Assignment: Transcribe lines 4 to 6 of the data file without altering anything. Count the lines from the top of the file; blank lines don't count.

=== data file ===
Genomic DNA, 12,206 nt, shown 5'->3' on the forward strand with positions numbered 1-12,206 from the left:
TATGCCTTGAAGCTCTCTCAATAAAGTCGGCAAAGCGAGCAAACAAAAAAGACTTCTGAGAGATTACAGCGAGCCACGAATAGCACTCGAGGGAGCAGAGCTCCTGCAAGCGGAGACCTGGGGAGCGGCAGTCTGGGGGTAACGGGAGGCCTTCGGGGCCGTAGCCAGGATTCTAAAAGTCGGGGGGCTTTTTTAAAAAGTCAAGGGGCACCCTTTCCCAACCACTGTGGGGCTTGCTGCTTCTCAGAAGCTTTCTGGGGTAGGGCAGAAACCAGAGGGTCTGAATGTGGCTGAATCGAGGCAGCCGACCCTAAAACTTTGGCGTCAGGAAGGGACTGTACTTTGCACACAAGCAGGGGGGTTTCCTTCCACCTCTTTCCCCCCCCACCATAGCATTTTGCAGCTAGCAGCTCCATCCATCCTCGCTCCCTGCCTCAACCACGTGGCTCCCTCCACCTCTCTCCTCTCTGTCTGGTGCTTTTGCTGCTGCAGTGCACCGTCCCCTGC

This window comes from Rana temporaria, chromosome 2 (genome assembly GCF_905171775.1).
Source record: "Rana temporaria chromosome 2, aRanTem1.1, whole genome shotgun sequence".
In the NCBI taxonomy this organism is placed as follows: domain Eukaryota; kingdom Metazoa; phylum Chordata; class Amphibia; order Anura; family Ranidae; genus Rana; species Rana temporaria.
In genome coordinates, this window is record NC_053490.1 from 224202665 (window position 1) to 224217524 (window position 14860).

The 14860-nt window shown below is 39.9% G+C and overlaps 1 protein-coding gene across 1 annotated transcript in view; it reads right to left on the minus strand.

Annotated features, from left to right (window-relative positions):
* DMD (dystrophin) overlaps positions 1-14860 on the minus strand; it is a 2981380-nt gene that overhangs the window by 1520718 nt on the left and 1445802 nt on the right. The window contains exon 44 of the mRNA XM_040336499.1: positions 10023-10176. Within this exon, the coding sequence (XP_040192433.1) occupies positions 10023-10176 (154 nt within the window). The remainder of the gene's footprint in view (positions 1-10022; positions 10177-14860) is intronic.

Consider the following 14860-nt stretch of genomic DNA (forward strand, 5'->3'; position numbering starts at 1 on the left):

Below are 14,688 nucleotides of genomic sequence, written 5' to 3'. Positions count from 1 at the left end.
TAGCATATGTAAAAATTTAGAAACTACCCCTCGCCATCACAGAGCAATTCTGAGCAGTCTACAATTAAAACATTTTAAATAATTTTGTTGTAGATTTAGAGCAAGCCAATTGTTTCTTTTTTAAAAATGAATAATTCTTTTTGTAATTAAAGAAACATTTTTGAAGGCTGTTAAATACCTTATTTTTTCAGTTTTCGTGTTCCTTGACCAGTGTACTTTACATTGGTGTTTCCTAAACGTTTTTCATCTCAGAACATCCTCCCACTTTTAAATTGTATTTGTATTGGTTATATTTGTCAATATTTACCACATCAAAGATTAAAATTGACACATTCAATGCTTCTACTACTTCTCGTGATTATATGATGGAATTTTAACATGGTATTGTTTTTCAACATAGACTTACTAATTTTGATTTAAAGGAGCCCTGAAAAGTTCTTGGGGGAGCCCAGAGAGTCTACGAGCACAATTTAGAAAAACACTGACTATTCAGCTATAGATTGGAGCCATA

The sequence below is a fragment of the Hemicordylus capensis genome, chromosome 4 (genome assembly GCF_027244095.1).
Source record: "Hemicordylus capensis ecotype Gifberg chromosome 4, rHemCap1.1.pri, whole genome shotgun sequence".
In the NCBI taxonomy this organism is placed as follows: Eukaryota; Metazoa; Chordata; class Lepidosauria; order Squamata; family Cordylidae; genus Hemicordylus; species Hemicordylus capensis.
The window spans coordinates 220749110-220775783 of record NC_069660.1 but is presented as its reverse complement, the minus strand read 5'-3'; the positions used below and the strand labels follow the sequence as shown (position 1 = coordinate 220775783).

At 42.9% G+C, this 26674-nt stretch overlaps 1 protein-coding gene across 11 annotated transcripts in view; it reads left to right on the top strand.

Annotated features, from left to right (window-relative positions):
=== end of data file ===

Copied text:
Source record: "Rana temporaria chromosome 2, aRanTem1.1, whole genome shotgun sequence".
In the NCBI taxonomy this organism is placed as follows: domain Eukaryota; kingdom Metazoa; phylum Chordata; class Amphibia; order Anura; family Ranidae; genus Rana; species Rana temporaria.
In genome coordinates, this window is record NC_053490.1 from 224202665 (window position 1) to 224217524 (window position 14860).